David Frum on Trump’s Corruption of America



Trumpocracy – The Corruption of the American Republic

by David Frum

Earlier this month, I had the good fortune to be in Washington DC visiting family while David Frum was publicising his new book, Trumpocracy – The Corruption of the American Republic.   Frum was speaking at Politics & Prose which is not simply a bookshop as its unassuming exterior might suggest, but an institution in its own right and consequently an integral part of DC political culture.  How good was my timing.

David Frum is editor of the Atlantic magazine and author of several books but is best known as speechwriter to former president, George W. Bush.  Frum is also a regular commentator on TV and social media and is someone worth listening to, (not least as he’s a long term Republican voter) but he has the intellectual heft and political gravitas that is not often evident on our TV screens.  And in the flesh, Frum does not disappoint.

From the outset, Frum provides his definition of Trumpocracy:

“Trumpocracy as a system of power rests not on deregulation but on non regulation, not on deconstructing the state but on breaking the state in order to plunder the state.”

This book continues in a similar vein to offer an excoriating, blistering attack on the Trump presidency, his enablers and appeasers, to say nothing of the family.  The author does not pull his punches.  Instead, he asks whether Trump is a destructive incompetent or an outright Russian intelligence asset who tangles government, family and business in the style of an authoritarian third world kleptocrat.  Frum’s mind bristles with insight and a crystalline intelligence, consequently he can speak authoritatively as someone who undoubtedly has enviable sources at the heart of the political landscape.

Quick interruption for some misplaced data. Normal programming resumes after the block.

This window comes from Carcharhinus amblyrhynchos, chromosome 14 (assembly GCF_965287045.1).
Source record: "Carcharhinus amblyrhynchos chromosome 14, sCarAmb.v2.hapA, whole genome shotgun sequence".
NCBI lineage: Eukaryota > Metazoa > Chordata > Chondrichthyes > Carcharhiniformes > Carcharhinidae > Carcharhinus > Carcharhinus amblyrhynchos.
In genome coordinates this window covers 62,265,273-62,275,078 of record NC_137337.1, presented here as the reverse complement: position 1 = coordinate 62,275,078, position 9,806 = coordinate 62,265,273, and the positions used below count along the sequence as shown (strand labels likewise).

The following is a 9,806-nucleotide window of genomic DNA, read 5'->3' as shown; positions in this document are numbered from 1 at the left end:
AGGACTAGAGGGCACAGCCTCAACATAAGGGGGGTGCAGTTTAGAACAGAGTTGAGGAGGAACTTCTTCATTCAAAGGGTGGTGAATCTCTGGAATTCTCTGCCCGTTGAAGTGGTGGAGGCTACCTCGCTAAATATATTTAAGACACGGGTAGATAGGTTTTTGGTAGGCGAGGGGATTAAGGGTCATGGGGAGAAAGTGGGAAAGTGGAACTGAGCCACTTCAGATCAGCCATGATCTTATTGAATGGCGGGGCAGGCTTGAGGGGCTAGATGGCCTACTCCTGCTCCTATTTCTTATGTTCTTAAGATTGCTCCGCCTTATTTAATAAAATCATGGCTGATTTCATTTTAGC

Despite being a fervent Republican, Frum freely admits voting for Hillary Clinton in the 2016 presidential election for two key reasons: first, he believed her to be an American patriot and second, “she could do the job”.  Ideally though, Frum wants Republicans to reclaim the Republican party from Trump taking it back to its original values and agenda pairing small government with low taxation.  The author certainly cares passionately about the state of America today, its current leadership and the president’s shift away from its core values, attitudes and behaviours.

“We are living through the most dangerous challenge to the free government of the United States that any alive has encountered.  What happens next is up to you.”

In Frum’s opinion, Trump is a symptom rather than a cause of what’s going wrong in America today e.g., stagnant living standards, economic frustration caused by automation and globalisation, generational issues and rising ethnic diversity, all of which need competent leadership.  Added to the mix is the leverage exerted by Trump’s billionaire friends some of whom donate to Trump funds in order to influence or enact laws or in the case of the Koch brothers to deregulate corporate practices.  (Recent tax changes designed to be advantageous to billionaires and large corporates suggest that the Koch family will benefit to the tune of $1 billion each year.  Meanwhile, in the next ten years, the country’s deficit will increase by $1 trillion.  Just saying.)

“A Trump voter is a successful person in an unsuccessful place”

At the heart of Frum’s book is the assertion that some people are attracted to the core of Trump, the essence of which is cruelty and sadly too many people are energised by cruelty towards others.   Trump appealed to what was mean, cruel and shameful, man’s most base instincts which included bragging about assaulting women: the casual disregard for women is on display constantly.